Terminal Services is a new application server in Windows 2000
that integrates the functionality from the previously separate Windows
NT 4.0 Terminal Server into the base Server operating system. As a
terminal emulator, Terminal Services allows users on remote computers to
access applications running on the server. Once Terminal Services is
setup and configured properly, users connect to the server using a
client connectivity tool. Microsoft provides Terminal Services clients
for all 16-bit and 32-bit Windows platforms. To connect to a Terminal
Server from a non-Windows machine such as the Macintosh or Linux, you
will need to install a new network protocol and client support that are
provided by third parties such as Citrix
Corporation. From the user's standpoint, the application may as well
be running on the local computer. Even at modem speeds, Terminal
Services is fast and seamless.
The most popular group of applications that administrators will want to install on Windows 2000 Terminal Services is Microsoft Office 2000. And though Office 2000 was designed with Terminal Services in mind, you can't just install it on a Terminal Server out of the box. Let's take a look at how you need to install Office 2000 to work with Terminal Services.
Obtaining and installing the Office
2000 Resource Kit Terminal Services Tools
If you have the Office 2000 Resource Kit, you're all set: The tools you need can be installed right from the CD-ROM. But purchasing the full kit isn't necessary because Microsoft makes the tools available for free from the World Wide Web. Navigate to Microsoft's Office Web site and follow the links to the Office Resource Kit (ORK) and then the Office Resource Kit Toolbox. The file you're looking for is called the Office Resource Kit core tool set; it's a 9MB download.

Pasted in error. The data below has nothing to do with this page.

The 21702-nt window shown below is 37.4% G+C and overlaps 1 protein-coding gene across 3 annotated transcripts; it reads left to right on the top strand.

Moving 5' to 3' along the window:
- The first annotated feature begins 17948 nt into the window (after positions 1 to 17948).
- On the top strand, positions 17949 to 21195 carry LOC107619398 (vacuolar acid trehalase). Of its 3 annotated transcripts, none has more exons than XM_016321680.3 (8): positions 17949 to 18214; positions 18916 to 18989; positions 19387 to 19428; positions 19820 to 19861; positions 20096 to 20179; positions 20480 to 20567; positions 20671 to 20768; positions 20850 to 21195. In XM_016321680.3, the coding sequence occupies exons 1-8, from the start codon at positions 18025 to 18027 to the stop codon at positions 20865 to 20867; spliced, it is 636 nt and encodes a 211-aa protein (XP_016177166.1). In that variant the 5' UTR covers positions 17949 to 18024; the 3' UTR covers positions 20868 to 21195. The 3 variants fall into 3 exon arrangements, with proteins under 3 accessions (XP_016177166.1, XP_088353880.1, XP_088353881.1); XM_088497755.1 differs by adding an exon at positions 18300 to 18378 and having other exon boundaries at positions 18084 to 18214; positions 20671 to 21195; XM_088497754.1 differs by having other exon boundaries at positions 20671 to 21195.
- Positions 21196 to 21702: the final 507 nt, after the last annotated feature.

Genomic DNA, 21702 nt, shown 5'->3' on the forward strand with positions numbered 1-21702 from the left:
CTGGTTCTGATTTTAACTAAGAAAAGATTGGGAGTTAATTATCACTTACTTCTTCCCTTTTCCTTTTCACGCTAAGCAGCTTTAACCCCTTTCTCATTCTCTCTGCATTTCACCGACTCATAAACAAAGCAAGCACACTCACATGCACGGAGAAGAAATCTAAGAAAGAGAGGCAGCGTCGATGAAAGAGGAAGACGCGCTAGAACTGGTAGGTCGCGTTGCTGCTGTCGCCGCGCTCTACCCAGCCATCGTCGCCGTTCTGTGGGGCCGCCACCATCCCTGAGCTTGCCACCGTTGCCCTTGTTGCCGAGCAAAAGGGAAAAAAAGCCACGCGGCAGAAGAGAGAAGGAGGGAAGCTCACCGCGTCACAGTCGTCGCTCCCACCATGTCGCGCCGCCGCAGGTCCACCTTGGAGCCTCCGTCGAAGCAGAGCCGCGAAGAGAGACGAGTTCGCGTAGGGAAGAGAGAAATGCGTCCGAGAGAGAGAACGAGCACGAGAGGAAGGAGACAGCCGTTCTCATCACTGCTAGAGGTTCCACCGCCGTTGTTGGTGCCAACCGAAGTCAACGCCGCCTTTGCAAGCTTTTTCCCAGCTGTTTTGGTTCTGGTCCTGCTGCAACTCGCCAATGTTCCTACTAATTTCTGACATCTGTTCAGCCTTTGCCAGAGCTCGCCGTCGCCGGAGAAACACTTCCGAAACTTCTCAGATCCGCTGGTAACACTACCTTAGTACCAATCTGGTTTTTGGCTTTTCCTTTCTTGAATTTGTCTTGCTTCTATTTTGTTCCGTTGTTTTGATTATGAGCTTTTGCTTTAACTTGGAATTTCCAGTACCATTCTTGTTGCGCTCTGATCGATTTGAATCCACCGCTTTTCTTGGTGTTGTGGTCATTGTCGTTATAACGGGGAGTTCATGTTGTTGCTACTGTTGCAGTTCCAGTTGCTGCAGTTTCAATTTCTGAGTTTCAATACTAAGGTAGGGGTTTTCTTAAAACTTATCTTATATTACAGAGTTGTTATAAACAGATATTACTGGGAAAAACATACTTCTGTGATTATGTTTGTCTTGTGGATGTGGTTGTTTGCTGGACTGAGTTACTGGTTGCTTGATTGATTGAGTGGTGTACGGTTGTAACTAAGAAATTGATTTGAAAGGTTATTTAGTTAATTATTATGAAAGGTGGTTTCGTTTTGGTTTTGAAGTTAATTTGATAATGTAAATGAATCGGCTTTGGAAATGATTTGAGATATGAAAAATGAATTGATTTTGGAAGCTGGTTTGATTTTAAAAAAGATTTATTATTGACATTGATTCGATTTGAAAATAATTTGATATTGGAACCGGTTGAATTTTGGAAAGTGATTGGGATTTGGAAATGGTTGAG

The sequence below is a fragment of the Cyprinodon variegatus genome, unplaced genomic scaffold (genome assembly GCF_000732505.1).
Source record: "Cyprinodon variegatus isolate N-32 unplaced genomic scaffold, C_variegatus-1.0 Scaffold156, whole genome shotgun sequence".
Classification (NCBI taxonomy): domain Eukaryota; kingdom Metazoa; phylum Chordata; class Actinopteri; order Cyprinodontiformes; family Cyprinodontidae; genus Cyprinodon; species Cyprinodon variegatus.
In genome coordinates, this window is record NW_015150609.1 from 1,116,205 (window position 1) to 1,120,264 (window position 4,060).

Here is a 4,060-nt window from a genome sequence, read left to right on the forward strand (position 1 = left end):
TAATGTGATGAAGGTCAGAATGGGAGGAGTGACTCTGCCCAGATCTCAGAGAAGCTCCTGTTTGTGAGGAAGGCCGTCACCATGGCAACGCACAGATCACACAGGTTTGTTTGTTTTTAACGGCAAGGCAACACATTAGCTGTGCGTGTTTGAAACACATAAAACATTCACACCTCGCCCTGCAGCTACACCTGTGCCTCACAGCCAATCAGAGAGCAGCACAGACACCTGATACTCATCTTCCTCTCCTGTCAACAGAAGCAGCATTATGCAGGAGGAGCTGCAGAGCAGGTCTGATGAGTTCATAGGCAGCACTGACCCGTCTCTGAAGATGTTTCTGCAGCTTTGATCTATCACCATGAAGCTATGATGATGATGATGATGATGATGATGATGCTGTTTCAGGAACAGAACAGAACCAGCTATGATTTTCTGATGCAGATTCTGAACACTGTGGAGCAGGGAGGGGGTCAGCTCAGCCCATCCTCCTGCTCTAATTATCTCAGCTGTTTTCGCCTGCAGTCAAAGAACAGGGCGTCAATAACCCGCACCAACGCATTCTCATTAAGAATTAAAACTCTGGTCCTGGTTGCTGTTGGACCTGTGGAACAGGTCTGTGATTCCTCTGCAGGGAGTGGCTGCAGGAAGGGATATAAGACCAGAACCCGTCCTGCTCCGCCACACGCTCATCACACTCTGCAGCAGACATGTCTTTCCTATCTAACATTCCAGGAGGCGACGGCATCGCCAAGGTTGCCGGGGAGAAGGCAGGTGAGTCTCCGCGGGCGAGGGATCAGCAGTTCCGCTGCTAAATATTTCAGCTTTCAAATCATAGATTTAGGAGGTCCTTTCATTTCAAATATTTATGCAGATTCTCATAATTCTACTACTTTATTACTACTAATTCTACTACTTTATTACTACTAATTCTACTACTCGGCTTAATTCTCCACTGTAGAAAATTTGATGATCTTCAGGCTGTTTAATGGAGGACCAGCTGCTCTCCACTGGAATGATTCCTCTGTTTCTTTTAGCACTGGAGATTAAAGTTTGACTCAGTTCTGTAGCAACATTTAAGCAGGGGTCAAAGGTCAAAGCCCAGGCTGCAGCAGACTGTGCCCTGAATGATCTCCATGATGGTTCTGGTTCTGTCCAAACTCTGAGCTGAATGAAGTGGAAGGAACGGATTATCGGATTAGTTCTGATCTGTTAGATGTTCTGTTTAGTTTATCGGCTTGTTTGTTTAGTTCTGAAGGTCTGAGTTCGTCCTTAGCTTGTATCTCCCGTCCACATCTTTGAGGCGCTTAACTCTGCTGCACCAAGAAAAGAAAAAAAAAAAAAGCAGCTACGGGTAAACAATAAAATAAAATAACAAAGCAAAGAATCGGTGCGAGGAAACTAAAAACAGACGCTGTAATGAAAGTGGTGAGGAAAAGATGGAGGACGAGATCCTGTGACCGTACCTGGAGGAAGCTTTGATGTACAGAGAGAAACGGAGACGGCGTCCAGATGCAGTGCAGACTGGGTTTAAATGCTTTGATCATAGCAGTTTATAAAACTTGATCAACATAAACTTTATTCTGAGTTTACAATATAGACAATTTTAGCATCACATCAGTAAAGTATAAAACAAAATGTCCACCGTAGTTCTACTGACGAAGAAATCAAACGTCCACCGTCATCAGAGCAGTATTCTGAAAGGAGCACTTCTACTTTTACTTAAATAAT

Once you've obtained either the full Resource Kit or the core tool set, you can install the Terminal Services Tools. Launch the ORK setup program and navigate past the license agreement. Then choose an install location (C:\Program Files\ORKTools by default). In the next step of the install wizard, you will need to choose the components that you'd like to install. The only component that needs to be installed for Office 2000 to install on Terminal Services is the Terminal Services Tools; you may optionally choose to not install any of the other tools (Figure 1).
Then click Install Now and the Terminal Services Tools will be installed on the server.
Installing Office 2000
Once the tools are installed, you'll need to prepare a custom command line to install Office 2000. This command line will resemble the following:
"<Full path to install files>" TRANSFORMS="<Transform file>"
So, for example, you might use the following command line to install Office 2000:
"c:\program files\office\cd1\setup.exe" TRANSFORMS="C:\Program Files\ORKTools\ToolBox\Tools\Terminal Server Tools\TERMSRVR.MST"
In this example, the Office installation files from the first CD are found in c:\program files\office\cd1\setup.exe and the location of the transform file points to the appropriate place in the Office 2000 Resource Kit Terminal Server Tools directory that we just installed. These tools include the appropriate transform for Office to install properly on a Terminal Services server.
Note too that the location of the Office files is not on a CD-ROM in this example: Because Office 2000 includes an install on demand feature, you should copy the contents of the Office CD-ROMS to a hard drive that is shared for your users. This way, Office can easily and quickly install new features each time your users need them.To execute this command line, you'll need to launch the Add/Remove Programs applet in Control Panel; you can't just run this from a Windows 2000 command line (Figure 2). That's because you need to put the server in Install mode. Otherwise, the application you're installing won't be available to users of Terminal Services. To do this, launch the Add/Remove Programs applet, select Add New Programs, and click the CD or Floppy button. Using the example command line above as a starting point, add the proper command line to the Open text box and click Finish. The Office 2000 Setup wizard will open and you can install the components you desire.
And that's all there is to it: Now even your legacy Windows users will have access to Office 2000, courtesy of Windows 2000 Terminal Services (Figure 3 and Figure 4).
September 5, 1999
This technology showcase is excerpted from Paul Thurrott's upcoming book, Teach Yourself Windows 2000 Server, coming in mid-2000 from IDG Books.